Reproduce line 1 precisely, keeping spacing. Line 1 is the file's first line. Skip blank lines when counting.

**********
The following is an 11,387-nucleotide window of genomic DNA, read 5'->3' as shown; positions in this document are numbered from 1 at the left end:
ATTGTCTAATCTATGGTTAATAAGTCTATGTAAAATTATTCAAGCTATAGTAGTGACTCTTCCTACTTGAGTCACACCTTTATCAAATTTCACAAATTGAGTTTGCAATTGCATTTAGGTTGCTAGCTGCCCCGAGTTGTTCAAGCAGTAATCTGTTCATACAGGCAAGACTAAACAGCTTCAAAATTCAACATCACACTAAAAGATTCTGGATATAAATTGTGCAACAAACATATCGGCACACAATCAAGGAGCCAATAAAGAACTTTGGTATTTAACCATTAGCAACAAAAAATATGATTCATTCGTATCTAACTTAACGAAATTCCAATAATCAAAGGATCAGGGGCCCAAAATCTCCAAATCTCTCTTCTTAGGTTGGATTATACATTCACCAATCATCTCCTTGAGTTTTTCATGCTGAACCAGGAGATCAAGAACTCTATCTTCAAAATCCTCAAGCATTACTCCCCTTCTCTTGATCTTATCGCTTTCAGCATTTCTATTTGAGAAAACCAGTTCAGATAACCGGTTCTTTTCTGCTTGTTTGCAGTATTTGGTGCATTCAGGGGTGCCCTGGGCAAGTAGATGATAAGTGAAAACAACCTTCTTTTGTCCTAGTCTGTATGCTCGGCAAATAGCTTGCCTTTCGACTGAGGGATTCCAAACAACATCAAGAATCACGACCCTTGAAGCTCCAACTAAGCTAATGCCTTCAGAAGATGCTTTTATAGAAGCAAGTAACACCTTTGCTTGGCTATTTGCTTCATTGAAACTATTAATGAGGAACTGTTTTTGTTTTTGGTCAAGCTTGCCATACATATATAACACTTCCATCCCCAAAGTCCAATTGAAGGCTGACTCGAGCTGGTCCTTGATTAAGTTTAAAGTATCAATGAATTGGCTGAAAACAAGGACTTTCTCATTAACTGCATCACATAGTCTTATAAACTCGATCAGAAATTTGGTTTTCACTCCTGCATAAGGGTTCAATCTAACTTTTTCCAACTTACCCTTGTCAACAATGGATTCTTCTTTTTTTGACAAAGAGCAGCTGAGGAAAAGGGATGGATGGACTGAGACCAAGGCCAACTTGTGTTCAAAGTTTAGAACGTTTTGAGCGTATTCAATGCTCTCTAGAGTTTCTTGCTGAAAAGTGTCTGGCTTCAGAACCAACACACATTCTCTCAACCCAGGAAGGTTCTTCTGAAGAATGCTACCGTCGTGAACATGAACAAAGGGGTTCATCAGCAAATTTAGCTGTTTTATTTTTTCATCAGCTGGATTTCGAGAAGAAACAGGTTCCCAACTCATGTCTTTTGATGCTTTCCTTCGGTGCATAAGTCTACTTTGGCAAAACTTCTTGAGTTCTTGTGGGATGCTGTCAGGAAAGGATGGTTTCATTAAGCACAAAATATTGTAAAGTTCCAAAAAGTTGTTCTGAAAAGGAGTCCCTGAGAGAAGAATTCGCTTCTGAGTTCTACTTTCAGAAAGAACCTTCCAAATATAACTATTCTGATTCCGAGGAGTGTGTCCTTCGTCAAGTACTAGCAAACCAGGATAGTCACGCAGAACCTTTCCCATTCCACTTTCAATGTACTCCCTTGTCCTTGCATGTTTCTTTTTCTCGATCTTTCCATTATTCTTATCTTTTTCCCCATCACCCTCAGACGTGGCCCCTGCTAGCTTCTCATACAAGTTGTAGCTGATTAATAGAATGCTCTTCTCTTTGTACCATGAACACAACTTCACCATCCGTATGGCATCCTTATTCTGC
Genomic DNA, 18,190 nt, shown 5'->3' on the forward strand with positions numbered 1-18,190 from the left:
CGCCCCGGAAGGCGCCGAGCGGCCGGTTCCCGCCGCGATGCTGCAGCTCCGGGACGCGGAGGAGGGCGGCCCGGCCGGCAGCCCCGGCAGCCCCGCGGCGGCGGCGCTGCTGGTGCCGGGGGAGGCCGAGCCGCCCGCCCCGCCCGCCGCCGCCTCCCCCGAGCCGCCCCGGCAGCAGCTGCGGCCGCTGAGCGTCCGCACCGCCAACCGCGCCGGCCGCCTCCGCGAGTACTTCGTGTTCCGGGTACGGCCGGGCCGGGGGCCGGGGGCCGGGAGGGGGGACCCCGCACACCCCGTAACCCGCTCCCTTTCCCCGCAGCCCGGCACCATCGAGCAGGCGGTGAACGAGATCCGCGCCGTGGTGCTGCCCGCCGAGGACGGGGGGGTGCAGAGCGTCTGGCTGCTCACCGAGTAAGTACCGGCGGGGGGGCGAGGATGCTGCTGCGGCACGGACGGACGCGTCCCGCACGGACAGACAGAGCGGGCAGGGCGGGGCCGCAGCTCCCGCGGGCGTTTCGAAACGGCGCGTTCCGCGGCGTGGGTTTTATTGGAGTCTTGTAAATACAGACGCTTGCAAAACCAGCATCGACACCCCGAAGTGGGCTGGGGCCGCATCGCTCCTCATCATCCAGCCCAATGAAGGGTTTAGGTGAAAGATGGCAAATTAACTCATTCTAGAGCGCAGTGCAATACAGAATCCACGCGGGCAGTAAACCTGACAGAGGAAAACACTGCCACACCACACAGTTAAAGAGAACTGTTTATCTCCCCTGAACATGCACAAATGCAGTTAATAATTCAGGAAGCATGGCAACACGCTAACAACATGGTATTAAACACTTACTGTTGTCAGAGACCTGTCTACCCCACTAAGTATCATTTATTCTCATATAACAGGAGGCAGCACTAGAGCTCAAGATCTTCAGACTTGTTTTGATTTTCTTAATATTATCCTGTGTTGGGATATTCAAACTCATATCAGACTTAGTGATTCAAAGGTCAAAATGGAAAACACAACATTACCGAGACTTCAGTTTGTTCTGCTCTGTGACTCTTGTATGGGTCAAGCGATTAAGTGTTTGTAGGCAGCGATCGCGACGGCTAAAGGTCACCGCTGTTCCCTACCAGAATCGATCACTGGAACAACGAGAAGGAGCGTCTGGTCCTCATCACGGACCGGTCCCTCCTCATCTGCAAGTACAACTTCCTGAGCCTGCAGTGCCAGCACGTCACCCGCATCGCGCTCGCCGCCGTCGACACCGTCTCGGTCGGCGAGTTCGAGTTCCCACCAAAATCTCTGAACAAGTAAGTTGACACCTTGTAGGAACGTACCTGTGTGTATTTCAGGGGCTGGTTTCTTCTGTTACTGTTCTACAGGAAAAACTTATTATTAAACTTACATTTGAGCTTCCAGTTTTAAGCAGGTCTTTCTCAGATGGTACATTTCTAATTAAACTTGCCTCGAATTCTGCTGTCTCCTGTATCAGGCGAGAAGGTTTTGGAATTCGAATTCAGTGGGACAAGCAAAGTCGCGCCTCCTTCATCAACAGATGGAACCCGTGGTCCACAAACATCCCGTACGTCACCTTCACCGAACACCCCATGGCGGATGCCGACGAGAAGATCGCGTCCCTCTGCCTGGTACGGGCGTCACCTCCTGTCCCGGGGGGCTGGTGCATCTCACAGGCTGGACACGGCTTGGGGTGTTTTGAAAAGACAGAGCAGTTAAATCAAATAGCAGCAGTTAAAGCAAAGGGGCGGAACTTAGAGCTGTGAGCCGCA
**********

The following is an 11,387-nucleotide window of genomic DNA, read 5'->3' as shown; positions in this document are numbered from 1 at the left end: